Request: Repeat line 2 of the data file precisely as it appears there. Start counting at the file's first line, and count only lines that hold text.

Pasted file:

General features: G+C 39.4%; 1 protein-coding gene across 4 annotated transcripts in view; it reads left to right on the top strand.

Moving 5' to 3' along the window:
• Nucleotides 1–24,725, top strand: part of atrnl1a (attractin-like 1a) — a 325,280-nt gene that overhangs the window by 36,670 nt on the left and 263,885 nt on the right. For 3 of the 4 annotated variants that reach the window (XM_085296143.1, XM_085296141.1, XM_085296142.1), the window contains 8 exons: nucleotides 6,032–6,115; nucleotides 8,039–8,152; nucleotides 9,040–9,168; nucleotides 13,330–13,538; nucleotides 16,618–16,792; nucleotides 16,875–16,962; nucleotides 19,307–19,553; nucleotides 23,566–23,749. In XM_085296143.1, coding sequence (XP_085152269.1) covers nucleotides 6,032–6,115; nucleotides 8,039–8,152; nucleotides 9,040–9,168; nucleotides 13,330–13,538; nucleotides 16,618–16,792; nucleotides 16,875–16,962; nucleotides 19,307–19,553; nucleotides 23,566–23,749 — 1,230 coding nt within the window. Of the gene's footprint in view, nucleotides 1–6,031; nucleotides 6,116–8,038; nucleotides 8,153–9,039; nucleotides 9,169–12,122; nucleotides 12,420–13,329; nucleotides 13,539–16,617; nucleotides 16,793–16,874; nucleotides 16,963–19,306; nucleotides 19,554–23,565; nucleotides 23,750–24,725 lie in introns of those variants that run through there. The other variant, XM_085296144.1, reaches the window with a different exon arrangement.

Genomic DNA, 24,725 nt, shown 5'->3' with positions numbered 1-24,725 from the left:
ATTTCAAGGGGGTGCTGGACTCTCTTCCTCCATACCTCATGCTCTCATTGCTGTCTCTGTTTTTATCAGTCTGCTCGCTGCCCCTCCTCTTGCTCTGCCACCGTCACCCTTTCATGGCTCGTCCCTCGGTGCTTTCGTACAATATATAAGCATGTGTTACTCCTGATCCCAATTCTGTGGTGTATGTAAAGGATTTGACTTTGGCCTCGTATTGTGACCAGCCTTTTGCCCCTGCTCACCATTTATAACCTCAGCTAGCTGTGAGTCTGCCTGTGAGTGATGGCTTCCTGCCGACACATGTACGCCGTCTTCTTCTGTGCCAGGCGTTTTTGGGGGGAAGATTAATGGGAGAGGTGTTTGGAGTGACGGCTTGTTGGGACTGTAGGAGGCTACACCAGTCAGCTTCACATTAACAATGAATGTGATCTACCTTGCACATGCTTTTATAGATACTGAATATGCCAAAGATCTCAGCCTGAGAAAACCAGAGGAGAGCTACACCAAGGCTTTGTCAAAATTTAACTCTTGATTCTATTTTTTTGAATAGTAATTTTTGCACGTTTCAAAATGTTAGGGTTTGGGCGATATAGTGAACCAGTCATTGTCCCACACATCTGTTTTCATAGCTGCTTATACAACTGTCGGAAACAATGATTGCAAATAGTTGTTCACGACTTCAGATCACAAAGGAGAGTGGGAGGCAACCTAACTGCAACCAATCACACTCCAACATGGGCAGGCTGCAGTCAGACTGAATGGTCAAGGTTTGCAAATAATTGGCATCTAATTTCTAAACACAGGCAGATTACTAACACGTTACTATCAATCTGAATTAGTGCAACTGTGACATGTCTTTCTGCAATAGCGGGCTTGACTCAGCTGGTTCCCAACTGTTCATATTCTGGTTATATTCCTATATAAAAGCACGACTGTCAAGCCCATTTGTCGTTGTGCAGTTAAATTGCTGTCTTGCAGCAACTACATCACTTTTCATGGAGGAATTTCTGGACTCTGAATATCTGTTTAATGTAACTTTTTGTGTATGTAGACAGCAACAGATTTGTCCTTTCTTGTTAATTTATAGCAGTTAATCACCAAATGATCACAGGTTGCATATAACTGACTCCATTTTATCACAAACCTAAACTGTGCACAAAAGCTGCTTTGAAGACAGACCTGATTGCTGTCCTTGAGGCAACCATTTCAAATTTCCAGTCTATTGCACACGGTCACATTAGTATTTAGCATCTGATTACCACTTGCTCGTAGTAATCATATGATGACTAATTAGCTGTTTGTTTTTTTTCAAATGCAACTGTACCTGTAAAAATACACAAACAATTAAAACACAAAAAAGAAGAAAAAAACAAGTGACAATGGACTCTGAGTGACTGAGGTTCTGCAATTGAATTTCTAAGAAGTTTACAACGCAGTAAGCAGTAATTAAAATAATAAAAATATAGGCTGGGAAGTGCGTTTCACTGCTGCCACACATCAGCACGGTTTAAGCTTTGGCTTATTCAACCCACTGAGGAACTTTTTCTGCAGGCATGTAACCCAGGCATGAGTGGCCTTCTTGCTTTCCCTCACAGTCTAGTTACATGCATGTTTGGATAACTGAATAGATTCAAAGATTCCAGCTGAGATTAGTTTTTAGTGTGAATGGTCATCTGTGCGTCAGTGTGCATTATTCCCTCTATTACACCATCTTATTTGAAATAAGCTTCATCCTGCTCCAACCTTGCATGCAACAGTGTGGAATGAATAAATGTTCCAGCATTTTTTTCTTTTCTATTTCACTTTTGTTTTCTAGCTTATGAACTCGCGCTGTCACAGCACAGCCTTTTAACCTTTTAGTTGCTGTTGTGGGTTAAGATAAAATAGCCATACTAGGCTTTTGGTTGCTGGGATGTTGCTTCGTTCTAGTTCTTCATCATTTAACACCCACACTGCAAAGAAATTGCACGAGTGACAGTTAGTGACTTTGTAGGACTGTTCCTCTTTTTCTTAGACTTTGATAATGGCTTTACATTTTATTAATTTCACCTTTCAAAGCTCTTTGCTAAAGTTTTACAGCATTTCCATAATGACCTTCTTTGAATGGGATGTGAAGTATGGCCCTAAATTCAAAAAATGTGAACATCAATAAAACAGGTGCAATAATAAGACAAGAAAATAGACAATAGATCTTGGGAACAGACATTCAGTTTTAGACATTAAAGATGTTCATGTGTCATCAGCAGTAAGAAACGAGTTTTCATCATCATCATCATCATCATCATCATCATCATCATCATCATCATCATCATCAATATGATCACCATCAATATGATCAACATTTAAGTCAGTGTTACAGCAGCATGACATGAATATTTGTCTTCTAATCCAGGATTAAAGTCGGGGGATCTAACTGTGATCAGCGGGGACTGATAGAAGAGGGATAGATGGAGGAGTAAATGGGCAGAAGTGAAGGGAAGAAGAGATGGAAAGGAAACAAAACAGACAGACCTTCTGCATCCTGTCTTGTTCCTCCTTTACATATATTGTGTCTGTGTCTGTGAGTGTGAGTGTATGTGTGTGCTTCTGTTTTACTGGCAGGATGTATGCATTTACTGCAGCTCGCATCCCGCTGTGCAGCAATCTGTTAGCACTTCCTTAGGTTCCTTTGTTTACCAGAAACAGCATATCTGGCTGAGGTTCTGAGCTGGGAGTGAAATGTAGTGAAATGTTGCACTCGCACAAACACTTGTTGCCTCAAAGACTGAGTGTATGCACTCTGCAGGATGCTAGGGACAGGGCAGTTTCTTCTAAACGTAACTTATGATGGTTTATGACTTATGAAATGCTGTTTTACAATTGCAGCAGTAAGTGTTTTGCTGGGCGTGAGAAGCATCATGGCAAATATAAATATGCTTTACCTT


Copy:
Moving 5' to 3' along the window: